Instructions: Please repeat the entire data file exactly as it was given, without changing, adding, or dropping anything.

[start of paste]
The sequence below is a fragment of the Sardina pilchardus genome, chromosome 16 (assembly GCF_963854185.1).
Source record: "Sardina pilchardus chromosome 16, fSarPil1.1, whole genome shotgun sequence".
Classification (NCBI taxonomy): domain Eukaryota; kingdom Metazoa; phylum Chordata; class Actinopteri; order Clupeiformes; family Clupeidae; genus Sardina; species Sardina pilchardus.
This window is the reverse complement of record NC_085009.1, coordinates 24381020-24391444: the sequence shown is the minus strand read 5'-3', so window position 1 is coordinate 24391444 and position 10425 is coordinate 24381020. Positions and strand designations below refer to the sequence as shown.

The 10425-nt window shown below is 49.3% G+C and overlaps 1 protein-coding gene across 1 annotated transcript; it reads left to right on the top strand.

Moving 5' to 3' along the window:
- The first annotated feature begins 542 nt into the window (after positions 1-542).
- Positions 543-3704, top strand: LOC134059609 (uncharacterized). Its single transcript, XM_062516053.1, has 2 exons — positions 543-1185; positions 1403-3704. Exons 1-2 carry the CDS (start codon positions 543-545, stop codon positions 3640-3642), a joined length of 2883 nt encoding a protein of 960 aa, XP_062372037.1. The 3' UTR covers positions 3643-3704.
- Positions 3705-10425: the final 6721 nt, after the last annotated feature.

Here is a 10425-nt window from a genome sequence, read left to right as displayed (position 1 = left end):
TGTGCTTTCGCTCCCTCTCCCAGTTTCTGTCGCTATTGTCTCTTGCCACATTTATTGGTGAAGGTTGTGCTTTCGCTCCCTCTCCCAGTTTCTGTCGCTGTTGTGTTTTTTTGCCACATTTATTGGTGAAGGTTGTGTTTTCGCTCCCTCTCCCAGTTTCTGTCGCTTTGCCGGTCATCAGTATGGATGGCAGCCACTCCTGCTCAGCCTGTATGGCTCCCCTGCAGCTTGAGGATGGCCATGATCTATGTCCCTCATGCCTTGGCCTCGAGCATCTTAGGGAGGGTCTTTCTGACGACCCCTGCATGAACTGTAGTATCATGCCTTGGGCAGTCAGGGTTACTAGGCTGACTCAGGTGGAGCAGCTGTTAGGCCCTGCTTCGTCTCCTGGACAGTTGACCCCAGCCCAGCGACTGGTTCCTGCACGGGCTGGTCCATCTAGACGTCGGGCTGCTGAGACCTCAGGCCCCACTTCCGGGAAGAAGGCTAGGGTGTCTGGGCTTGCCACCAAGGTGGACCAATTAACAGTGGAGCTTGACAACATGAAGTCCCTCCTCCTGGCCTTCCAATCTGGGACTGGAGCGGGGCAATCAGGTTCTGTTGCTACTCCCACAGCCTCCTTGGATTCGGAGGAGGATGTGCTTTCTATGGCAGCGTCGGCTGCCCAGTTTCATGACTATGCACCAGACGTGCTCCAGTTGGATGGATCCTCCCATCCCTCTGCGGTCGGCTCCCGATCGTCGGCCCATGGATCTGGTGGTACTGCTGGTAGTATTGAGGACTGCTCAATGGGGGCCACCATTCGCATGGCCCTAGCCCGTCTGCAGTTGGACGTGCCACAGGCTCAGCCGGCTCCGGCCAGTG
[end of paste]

The sequence below is a fragment of the Sardina pilchardus genome, chromosome 16 (assembly GCF_963854185.1).
Source record: "Sardina pilchardus chromosome 16, fSarPil1.1, whole genome shotgun sequence".
Classification (NCBI taxonomy): domain Eukaryota; kingdom Metazoa; phylum Chordata; class Actinopteri; order Clupeiformes; family Clupeidae; genus Sardina; species Sardina pilchardus.
This window is the reverse complement of record NC_085009.1, coordinates 24381020-24391444: the sequence shown is the minus strand read 5'-3', so window position 1 is coordinate 24391444 and position 10425 is coordinate 24381020. Positions and strand designations below refer to the sequence as shown.

The 10425-nt window shown below is 49.3% G+C and overlaps 1 protein-coding gene across 1 annotated transcript; it reads left to right on the top strand.

Moving 5' to 3' along the window:
- The first annotated feature begins 542 nt into the window (after positions 1-542).
- Positions 543-3704, top strand: LOC134059609 (uncharacterized). Its single transcript, XM_062516053.1, has 2 exons — positions 543-1185; positions 1403-3704. Exons 1-2 carry the CDS (start codon positions 543-545, stop codon positions 3640-3642), a joined length of 2883 nt encoding a protein of 960 aa, XP_062372037.1. The 3' UTR covers positions 3643-3704.
- Positions 3705-10425: the final 6721 nt, after the last annotated feature.

Here is a 10425-nt window from a genome sequence, read left to right as displayed (position 1 = left end):
TGTGCTTTCGCTCCCTCTCCCAGTTTCTGTCGCTATTGTCTCTTGCCACATTTATTGGTGAAGGTTGTGCTTTCGCTCCCTCTCCCAGTTTCTGTCGCTGTTGTGTTTTTTTGCCACATTTATTGGTGAAGGTTGTGTTTTCGCTCCCTCTCCCAGTTTCTGTCGCTTTGCCGGTCATCAGTATGGATGGCAGCCACTCCTGCTCAGCCTGTATGGCTCCCCTGCAGCTTGAGGATGGCCATGATCTATGTCCCTCATGCCTTGGCCTCGAGCATCTTAGGGAGGGTCTTTCTGACGACCCCTGCATGAACTGTAGTATCATGCCTTGGGCAGTCAGGGTTACTAGGCTGACTCAGGTGGAGCAGCTGTTAGGCCCTGCTTCGTCTCCTGGACAGTTGACCCCAGCCCAGCGACTGGTTCCTGCACGGGCTGGTCCATCTAGACGTCGGGCTGCTGAGACCTCAGGCCCCACTTCCGGGAAGAAGGCTAGGGTGTCTGGGCTTGCCACCAAGGTGGACCAATTAACAGTGGAGCTTGACAACATGAAGTCCCTCCTCCTGGCCTTCCAATCTGGGACTGGAGCGGGGCAATCAGGTTCTGTTGCTACTCCCACAGCCTCCTTGGATTCGGAGGAGGATGTGCTTTCTATGGCAGCGTCGGCTGCCCAGTTTCATGACTATGCACCAGACGTGCTCCAGTTGGATGGATCCTCCCATCCCTCTGCGGTCGGCTCCCGATCGTCGGCCCATGGATCTGGTGGTACTGCTGGTAGTATTGAGGACTGCTCAATGGGGGCCACCATTCGCATGGCCCTAGCCCGTCTGCAGTTGGACGTGCCACAGGCTCAGCCGGCTCCGGCCAGTG